But remember, it’s not about children-as-do-overs, no matter how true this feels.
But, like her husband’s assessment of Daniel as lacking discernment, Maryanne’s idealistic hope that she can save him also reveals the family’s lack of understanding of each other. In Daniel’s chapters, we see not only his struggle to respond to what his family has told him he is for his whole life, but also his struggle to define for himself, who he is and what he thinks about his own path moving forward.
Dakota, Daniel’s older sister and the catalyst for their parents’ separation, is the wild card. Unapologetic and bold, she wields accusations in a manner that makes us question her motives. But Crutchfield shows the same depth of character in her portrayal of Dakota, as Dakota clearly speaks out of pain. Daniel’s reactions to her are most profound, probably because she does not allow him to hide.
“This, dear brother, is what incest breeds.”
But if spreading the gene pool is best, why does everyone say you are attracted to people who look like you?
One of the best qualities of Crutchfield’s novel is how the stories changes in time and perspective allow for ideas to surface repeatedly, often with a subtle shift. Dakota makes Daniel promise he will only be attracted to someone who looks different than him — a clear reference to the accusation — but in Daniel’s attempts to understand her, he admits a kind of comfort with the familiar.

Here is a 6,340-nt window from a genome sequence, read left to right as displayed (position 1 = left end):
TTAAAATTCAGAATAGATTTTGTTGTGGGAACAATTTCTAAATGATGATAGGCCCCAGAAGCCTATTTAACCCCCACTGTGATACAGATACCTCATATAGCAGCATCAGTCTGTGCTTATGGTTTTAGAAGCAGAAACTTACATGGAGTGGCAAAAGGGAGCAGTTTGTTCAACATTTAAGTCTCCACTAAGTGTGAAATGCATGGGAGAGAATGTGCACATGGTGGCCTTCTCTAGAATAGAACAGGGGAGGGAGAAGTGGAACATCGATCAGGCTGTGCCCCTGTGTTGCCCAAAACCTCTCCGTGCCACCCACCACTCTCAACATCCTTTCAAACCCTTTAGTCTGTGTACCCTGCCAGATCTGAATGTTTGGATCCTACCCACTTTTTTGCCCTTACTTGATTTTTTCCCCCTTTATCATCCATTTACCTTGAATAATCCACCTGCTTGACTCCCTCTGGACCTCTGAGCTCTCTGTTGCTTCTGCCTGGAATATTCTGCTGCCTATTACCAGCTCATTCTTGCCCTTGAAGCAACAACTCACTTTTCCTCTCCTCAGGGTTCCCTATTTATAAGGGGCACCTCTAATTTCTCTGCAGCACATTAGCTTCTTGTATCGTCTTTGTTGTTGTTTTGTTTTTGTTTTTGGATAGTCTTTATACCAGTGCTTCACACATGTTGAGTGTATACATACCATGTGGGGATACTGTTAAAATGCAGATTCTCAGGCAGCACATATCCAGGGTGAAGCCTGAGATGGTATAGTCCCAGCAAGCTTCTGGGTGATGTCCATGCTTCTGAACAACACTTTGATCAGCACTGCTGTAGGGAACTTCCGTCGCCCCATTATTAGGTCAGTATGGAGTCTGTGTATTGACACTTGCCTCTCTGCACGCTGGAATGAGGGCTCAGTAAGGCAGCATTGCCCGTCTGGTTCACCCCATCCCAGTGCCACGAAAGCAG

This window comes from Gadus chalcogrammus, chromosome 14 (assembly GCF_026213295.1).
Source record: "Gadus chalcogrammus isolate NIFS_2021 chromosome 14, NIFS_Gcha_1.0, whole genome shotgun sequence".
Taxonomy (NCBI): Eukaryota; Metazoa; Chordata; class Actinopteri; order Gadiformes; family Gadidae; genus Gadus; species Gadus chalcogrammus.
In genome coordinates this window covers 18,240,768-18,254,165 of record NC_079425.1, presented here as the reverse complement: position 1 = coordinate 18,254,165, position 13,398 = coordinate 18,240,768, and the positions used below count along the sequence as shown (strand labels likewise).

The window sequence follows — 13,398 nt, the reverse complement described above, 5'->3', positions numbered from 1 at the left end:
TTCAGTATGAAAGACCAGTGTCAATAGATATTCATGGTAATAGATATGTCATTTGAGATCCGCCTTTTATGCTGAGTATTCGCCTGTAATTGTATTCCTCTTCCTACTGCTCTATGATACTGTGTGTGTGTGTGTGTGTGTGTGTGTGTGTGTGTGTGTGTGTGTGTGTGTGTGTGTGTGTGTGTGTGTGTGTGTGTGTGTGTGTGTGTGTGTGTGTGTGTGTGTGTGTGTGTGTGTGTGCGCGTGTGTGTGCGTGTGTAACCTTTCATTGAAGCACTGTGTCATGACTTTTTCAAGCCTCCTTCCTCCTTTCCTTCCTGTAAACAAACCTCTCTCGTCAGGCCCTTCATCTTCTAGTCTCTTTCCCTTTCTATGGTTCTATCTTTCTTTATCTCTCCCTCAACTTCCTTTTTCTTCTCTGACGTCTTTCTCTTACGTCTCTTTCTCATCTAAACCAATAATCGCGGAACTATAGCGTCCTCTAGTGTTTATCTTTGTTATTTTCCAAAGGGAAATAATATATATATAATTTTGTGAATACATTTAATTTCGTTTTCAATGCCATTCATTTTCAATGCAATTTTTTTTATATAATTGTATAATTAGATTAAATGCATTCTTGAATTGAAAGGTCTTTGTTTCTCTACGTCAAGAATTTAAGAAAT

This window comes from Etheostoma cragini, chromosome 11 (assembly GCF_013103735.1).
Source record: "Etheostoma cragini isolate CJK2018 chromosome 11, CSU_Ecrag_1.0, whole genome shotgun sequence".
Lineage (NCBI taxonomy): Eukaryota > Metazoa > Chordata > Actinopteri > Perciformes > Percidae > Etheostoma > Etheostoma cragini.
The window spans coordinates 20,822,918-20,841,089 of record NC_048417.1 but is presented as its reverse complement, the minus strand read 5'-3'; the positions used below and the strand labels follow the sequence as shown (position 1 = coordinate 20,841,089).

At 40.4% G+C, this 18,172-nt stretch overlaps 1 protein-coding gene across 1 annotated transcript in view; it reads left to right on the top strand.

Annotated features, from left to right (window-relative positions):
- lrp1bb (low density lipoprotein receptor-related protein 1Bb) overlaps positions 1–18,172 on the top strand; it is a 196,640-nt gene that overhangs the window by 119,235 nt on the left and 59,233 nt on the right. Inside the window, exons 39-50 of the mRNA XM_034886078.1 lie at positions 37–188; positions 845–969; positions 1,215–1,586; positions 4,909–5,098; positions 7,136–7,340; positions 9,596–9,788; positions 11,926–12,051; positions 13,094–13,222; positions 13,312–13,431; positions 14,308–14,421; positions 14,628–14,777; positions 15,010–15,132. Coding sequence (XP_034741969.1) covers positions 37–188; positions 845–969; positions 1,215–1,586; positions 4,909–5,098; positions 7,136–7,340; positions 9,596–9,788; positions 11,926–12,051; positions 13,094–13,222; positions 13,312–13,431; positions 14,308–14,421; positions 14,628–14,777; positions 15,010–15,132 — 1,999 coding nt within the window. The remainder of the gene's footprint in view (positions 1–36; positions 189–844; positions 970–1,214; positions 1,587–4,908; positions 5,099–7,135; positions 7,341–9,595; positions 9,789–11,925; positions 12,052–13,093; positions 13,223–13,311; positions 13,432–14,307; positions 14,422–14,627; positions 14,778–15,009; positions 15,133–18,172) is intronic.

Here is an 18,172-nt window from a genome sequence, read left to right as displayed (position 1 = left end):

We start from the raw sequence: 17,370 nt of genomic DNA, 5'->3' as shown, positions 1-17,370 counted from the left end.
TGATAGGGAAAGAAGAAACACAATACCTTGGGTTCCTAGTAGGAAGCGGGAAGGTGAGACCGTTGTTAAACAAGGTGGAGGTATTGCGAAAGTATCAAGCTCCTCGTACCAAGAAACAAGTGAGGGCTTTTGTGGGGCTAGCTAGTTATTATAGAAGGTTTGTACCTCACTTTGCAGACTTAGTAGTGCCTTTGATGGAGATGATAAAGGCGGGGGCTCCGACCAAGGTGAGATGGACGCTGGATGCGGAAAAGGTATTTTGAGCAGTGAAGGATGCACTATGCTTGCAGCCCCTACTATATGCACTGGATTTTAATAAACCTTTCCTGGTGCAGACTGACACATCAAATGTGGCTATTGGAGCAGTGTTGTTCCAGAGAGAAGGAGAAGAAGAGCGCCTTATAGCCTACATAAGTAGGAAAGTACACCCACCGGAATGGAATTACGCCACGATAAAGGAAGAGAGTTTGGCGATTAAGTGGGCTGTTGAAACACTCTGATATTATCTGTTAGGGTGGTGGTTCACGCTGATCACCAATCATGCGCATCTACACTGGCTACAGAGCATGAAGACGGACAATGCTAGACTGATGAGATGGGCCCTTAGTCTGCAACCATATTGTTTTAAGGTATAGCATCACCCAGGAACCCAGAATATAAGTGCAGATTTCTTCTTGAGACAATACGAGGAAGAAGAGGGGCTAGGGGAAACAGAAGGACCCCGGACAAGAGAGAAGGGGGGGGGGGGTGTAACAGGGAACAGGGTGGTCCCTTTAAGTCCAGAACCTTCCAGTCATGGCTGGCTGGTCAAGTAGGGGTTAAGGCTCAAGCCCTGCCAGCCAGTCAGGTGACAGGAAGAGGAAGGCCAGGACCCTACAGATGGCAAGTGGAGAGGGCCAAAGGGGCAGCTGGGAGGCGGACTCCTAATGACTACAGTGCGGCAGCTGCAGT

This idea of repetition, or layering, also serves to strengthen Crutchfield’s choices about playing with form. Some of her chapters are writing samples of her characters, including the opening “How to Write a Family History,” which is Daniel’s attempt at a family timeline. In “A List of Fears,” we see Hill’s concerns about his family through an ordered list with titles like
5) IF EVERYTHING IS RUINED, IT’S A FATHER’S FAULT
Details like this become more than aphorisms when they show up later in the story, as with Hill’s list of questions:
Is it always the father’s fault?
Is breaking a leg the only way to keep a dog from running away?
Is it considered abuse to set something free?
Is it only the father’s fault?
Is he even allowed to ask that question?
Is he allowed to ask the next question?
And, Jesus, does it make a difference?
Crutchfield manages to take our attention away from the “did he or didn’t he” storyline and to draw our attention to another one: What becomes of this broken family? And what of Daniel, the “little gentleman?” How can one possibly live up to that kind of pressure?
Chapters in How to Catch a Coyote read as discrete short stories, though its cohesiveness ensures that they work as a whole. Crutchfield’s ordering of these stories intensifies the impact of the information revealed and seeing these characters at vastly different time periods means we are able to check our own assumptions about their futures against what really happens. How to Catch a Coyote is good work, especially when it is pushing against the reader’s expectation of having the answers. This is a book that haunts the reader, much like the coyotes do for Daniel.